Thursday, June 23, 2011

Latest IFRS Readiness Survey from AICPA

The AICPA recently published a survey of U.S. CPAs on the subject of readiness for IFRS.

Some of the results:

  • Majority of CPAs in the United States have some knowledge of IFRS

  • Many CPAs have begun to develop greater expertise

  • Significant movement in the readiness of U.S. CPAs for introduction of IFRS in the U.S. over the three years since 2008

  • Slight reversal in readiness gains as CPAs await progress in the convergence of U.S. and international standards and a clear timeline from the SEC.

  • 76% of CPAs working in public companies are delaying preparations to adopt IFRS until the SEC issues a decision, which is an inrease of 13 percent from 63% who were delaying six months ago.

  • 78% of CPAs already have some knowledge of IFRS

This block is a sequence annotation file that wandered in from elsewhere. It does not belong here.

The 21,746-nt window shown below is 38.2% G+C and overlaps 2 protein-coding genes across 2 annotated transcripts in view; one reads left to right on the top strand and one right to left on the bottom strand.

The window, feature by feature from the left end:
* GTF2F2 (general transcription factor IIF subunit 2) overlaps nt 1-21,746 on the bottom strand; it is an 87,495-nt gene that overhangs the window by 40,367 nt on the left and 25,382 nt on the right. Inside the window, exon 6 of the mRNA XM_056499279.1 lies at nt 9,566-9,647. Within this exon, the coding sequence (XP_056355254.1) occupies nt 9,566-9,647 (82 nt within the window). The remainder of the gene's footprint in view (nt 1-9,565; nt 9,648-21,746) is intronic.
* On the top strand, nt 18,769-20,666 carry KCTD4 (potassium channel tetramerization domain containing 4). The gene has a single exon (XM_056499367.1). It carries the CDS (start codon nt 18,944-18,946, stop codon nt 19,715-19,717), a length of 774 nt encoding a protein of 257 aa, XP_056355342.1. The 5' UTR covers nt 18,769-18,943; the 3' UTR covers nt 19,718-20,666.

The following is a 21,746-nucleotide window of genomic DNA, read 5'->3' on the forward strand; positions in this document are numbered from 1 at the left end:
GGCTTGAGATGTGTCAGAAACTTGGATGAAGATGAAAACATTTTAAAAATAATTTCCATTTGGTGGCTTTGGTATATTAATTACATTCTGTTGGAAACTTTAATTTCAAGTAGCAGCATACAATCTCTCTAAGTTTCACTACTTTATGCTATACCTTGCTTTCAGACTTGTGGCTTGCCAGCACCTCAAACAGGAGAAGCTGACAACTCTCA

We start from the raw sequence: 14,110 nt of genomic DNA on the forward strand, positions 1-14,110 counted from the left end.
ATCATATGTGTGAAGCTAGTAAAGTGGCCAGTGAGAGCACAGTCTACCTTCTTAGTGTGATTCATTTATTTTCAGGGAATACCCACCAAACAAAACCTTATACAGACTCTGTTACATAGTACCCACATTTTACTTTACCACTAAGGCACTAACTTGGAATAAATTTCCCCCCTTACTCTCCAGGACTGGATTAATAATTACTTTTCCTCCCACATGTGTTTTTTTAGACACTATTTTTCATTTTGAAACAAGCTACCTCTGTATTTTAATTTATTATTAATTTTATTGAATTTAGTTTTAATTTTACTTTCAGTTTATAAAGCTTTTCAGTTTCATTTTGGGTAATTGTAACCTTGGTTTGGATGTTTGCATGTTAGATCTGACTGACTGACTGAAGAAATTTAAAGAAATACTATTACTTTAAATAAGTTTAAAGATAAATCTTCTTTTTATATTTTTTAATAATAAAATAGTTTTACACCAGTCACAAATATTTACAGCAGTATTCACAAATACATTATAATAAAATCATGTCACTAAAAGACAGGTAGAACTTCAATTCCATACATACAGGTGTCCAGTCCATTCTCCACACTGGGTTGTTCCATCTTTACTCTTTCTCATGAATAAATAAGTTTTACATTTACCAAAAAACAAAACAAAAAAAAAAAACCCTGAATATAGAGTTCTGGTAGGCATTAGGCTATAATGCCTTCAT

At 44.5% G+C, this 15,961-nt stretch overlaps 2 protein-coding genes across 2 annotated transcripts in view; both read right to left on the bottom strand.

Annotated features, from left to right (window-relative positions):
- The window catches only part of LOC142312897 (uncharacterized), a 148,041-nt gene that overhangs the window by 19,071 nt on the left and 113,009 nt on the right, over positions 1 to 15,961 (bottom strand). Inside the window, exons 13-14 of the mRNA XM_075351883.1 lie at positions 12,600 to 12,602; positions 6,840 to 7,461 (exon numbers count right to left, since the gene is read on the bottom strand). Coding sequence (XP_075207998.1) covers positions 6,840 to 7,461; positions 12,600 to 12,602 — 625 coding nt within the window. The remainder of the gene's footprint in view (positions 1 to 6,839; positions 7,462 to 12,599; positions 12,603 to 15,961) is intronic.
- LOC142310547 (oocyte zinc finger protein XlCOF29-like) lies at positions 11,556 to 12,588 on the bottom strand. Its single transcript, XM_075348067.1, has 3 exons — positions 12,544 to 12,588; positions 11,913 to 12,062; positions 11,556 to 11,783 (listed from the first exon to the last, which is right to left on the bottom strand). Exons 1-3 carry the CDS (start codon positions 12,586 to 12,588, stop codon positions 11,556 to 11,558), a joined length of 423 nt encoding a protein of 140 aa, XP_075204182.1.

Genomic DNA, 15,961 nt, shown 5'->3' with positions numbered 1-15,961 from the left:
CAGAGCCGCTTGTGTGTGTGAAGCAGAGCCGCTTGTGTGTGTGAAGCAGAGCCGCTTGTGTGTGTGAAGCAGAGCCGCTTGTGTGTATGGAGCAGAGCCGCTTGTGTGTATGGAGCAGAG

• 53% support an SEC mandate requiring use of IFRS in the U.S.

  • 23% think IFRS should be offered as a financial reporting option for public companies.

  • Large majorities were unsure whether the proposed new standards and accompanying guidance in these areas would be improvements over existing standards.

  • Only 16% of respondents said that they had heard of the “condorsement” model proposal.

  • 50% of CPAs working for foreign-owned public companies and 39% in foreign-owned private companies have already adopted IFRS or are ready to adopt.

  • 48% of CPAs working for U.S. public companies foresee a need for advanced or expert level knowledge of IFRS

  • 32% have begun actively preparing for adoption.

  • 18% are planning to adopt IFRS.

  • 30% said the pace of change for IASB-FASB convergence is too fast; 36% said the pace is appropriate; 28% are unsure; 6% think the pace of change is too slow.

  • 51% believe a 2015-16 adoption date would allow enough time for implementation; 17% said that would not be enough time, and 32% are unsure.

  • 53% said they are aware of the standard for SMEs; 30% said they would consider adopting it or would advise their clients to consider adopting it, but most would only consider this if IFRS were required for public companies.